April 4, 2009

Movie Review: The Haunting in Connecticut

thehauntinginconnecticut2_largeIt seems like forever since we have had a legitimately good haunted house story hit the big screen. The last ones I can remember are The Grudge and The Amityville Horror, both remakes and certainly questionable quality (for the record, I prefer The Grudge). There have been plenty of ghost-related stories, but they generally tended towards the J-horror style creepy dead girls with long black hair that walk funny and make odd noises, nothing in a true haunted house story. Then the trailers began popping up for The Haunting in Connecticut, and hope was born. The clips looked genuinely creepy and the washed out palette just helped feed into the creepy atmosphere and helped get me excited for a good haunted house tale. Also, do not forget the poster that oozed odd and evoked feelings of the 1980's.

The Haunting in Connecticut is based on the true account of the Parker family who moved into a home in Connecticut in 1986 in order to be closer to the hospital where their son was receiving cancer treatment. Shortly after arriving, the boy started seeing apparitions in the house. That is when all hell seemed to break loose in this quiet Connecticut community.

thehauntinginconnecticutpic3As the movie begins, we are introduced to the Campbell family. The year is 1986 and Matt Campbell (Kyle Gallner) is suffering from an aggressive form of cancer. Matt is undergoing some radical treatment at a Connecticut hospital. The trip to and from the hospital is taxing on the family as they struggle to help him defeat his illness. To help make things easier, they move into a nice looking home, not unlike the one the real-world Parker's moved into. It seems to have everything they need, plus a little secret. It is this secret that will threaten to tear the world out from under the Campbells.

You see, this house once functioned as a funeral home. Not only that, it was a place where dark rituals took place. The man running the home found himself a powerful medium who was learned in the ways of speaking to the dead through seances and a mysterious substance called ectoplasm (no, not the Ghostbusters variety). Before long, Matt is being haunted with visions of these rituals and the medium. They are rather frightening and appear to wish harm upon the family.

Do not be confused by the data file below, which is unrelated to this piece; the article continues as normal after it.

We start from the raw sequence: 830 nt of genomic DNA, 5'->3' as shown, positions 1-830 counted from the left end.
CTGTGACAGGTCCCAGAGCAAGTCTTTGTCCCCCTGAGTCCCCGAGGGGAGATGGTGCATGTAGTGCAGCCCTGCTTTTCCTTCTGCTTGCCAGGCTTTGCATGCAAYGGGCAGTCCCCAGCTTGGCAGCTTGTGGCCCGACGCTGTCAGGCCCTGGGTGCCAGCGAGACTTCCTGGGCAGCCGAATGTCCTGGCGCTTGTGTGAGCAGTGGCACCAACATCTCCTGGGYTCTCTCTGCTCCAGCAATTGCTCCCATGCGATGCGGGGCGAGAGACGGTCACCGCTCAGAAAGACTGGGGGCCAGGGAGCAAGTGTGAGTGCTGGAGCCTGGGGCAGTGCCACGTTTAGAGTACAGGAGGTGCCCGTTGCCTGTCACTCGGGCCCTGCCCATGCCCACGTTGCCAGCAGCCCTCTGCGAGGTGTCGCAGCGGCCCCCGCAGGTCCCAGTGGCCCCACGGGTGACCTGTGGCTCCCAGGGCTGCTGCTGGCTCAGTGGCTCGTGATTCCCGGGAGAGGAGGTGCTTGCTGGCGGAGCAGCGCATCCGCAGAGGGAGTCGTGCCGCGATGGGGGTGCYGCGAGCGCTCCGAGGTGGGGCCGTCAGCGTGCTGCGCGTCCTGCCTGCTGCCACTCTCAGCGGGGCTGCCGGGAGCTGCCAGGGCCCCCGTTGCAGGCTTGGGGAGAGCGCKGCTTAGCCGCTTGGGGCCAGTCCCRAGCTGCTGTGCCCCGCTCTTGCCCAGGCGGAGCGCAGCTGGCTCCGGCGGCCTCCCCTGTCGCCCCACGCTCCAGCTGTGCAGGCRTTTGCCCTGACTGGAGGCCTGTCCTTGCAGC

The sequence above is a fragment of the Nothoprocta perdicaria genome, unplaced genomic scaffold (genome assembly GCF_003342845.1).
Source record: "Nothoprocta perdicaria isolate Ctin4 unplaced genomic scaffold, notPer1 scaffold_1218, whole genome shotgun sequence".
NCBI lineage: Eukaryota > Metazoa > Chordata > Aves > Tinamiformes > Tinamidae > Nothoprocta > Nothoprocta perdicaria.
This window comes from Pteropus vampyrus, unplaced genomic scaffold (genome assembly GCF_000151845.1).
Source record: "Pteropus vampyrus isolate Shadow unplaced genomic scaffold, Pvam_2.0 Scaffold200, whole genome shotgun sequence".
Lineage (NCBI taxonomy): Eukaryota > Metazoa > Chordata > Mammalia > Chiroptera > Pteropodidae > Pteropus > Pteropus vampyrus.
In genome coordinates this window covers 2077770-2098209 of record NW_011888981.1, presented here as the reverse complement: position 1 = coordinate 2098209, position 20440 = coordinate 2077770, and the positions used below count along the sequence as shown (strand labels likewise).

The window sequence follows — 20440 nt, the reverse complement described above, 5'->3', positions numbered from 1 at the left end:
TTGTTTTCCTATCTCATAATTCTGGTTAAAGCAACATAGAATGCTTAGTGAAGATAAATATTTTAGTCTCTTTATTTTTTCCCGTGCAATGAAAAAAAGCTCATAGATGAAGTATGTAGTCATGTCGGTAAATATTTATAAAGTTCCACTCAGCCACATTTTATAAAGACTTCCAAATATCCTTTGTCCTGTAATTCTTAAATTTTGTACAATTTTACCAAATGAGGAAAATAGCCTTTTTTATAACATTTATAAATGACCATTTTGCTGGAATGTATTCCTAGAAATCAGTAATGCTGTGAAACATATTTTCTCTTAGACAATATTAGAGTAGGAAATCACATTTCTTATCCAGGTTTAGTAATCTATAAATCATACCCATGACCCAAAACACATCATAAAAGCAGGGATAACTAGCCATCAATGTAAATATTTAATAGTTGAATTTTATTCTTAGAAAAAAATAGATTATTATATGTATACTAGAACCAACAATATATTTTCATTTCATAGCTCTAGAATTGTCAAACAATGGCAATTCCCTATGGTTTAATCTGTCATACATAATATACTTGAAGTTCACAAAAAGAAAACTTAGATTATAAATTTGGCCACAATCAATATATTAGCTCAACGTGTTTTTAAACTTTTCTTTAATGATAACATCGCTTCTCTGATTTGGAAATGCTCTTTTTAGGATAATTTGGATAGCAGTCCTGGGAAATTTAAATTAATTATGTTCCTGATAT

The tale is pretty straightforward and would be pretty easy to walk you through step by step, but where is the fun in that? So far as haunted house tales go, this one is pretty solid, and that is also its problem. It is far and away the best pure haunted house tale to hit theaters in some time, but it is far from perfect.

My biggest issue with the film is the over-reliance on jump scares. They came with such regularity that you could almost time them, not unlike ticking up an incline on a roller coaster before cresting and falling almost straight down only to reset and do it again. I have nothing against the jumps, only their overuse and my own annoying susceptibility to their insidious ability to make me tense without actually being afraid.

thehauntinginconnecticutpic2My other issue lies with the story. The big picture is fine, I just do not feel the screenplay from Adam Simon and Tim Metcalfe digs quite deep enough. I recognize the tight rope they needs to be navigated when telling a story like this and the generally do a decent job. However, for as admirable a job as they did, I still feel like there are holes that need to be plugged. I would have liked more information about those who worked in the funeral home and more about the priest who offers his assistance, played by Elias Koteas.

The performances are solid all around, anchored by Kyle Gallner as Matt and Virginia Madsen as Sara. I was convinced that they were under an attack from the other side. They really sold their performances, diving into the idea of being visited by a variety of ill-meaning spectres. I also got a good feeling that they are an actual family.

On the technical side of the coin, there is little to fault the film with. Peter Cornwell does a solid job directing the film, keeping the story moving, and developing an atmosphere suitable to support the heebie jeebies.

Bottomline. This is a fine, if flawed, haunted house story and well worth spending a little time with. It is a technically sound and involving tale of a family under siege from forces they do not understand. Could it have been better? Certainly, but how many films are perfect? This is an imperfect feature that will succeed in making you squirm.

Mildly Recommended.


Post a Comment